How to Survive Being Outed

By Jennie Roberson

January 12, 2021



Photo credit: Bigstock/Wayhome Studio

I hope this article finds you happy, healthy, and in a peaceful state of mind. There are so many things I wish were true to make this a more perfect world. I mean, of course, ending world hunger and the like, but also other things people wouldn’t expect. I wish everyone could have a Star Trek replicator that produced whatever they were craving on the spot. I wish we could have one day a week dedicated to petting cats and dogs. But on a more serious subject, I wish we lived in a more tolerant and understanding world — particularly when it comes to the LGBTI population.


And while the world is coming along on that front, it isn’t where most of us would like it to be — where every queer could be open and honest about their sexual orientation. Sadly, it’s often quite the opposite — with many of us living in the closet, in fear of personal and/or professional repercussions if we come out. I don’t have to tell anyone with a heart that that sucks on an existential level.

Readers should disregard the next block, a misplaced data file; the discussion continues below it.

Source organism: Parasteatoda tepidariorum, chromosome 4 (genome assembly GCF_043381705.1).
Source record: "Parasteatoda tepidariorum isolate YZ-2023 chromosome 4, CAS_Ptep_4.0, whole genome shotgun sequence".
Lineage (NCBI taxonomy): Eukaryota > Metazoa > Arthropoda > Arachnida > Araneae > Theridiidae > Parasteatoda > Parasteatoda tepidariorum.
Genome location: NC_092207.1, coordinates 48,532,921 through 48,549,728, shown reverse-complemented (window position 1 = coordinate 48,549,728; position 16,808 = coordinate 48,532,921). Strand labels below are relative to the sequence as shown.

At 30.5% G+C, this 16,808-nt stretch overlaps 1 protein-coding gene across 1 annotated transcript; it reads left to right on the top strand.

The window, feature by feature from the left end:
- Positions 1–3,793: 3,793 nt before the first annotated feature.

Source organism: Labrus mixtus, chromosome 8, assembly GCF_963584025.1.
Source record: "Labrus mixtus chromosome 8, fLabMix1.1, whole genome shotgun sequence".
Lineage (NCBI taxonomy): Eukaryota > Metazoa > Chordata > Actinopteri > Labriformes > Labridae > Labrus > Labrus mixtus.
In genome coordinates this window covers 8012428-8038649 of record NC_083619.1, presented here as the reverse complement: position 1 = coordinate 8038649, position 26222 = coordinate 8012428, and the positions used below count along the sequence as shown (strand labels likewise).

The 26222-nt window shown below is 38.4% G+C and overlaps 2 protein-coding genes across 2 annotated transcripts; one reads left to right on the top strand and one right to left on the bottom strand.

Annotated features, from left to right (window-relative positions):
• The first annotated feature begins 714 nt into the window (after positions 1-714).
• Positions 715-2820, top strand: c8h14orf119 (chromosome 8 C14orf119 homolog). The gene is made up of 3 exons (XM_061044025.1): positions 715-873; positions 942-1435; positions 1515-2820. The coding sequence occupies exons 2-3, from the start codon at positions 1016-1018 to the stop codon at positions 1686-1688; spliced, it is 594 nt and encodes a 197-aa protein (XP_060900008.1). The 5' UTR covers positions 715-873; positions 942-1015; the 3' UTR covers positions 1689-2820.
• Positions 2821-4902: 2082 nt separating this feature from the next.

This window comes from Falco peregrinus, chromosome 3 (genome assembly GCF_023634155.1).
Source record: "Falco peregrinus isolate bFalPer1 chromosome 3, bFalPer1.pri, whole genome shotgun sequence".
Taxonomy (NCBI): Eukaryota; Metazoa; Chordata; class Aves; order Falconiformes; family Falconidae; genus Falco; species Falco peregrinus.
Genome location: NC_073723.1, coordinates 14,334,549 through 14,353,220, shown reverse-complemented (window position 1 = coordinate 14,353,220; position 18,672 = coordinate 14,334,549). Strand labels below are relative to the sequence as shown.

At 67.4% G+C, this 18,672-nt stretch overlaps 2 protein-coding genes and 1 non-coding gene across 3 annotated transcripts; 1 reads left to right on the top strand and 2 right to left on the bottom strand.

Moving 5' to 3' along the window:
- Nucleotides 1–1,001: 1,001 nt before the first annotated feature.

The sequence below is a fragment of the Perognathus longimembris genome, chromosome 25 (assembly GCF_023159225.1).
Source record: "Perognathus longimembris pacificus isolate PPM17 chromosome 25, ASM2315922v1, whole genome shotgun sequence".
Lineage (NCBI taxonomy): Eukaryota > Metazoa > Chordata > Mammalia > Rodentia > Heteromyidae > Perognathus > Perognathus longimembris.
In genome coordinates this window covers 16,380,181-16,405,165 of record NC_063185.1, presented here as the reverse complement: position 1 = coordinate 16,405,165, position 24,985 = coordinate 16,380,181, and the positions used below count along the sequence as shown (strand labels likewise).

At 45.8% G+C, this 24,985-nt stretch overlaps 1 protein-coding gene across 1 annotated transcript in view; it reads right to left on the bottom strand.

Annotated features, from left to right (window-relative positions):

Unfortunately, part of the emotional journey for so many bisexual people is the fear of being outed against their will. Maybe this has just happened to you. Or maybe you’re coming to terms with who you are and want to know what to expect. That’s where I come in!

So below is a very loose guideline of suggestions to do when you’re being outed. I have to give a disclaimer here: bear in mind this is not a be-all, end-all, catch-all list. Everyone’s queer experience is wildly different, and I cannot give the same advice to a sixty-something teacher who just got outed by the principal that I would give to a teen who confessed to the wrong friend and got outed in a group chat. So please bear in mind your mileage may — and very likely will — vary from these suggestions. This is not a definitive list, but hopefully, it will give some much-needed pointers for your arsenal. Feel free to cherry-pick what works for you! Or throw the whole article away if it doesn’t suit you (though since this is a digital publication, it’s probably not wise to throw your technical device of choice).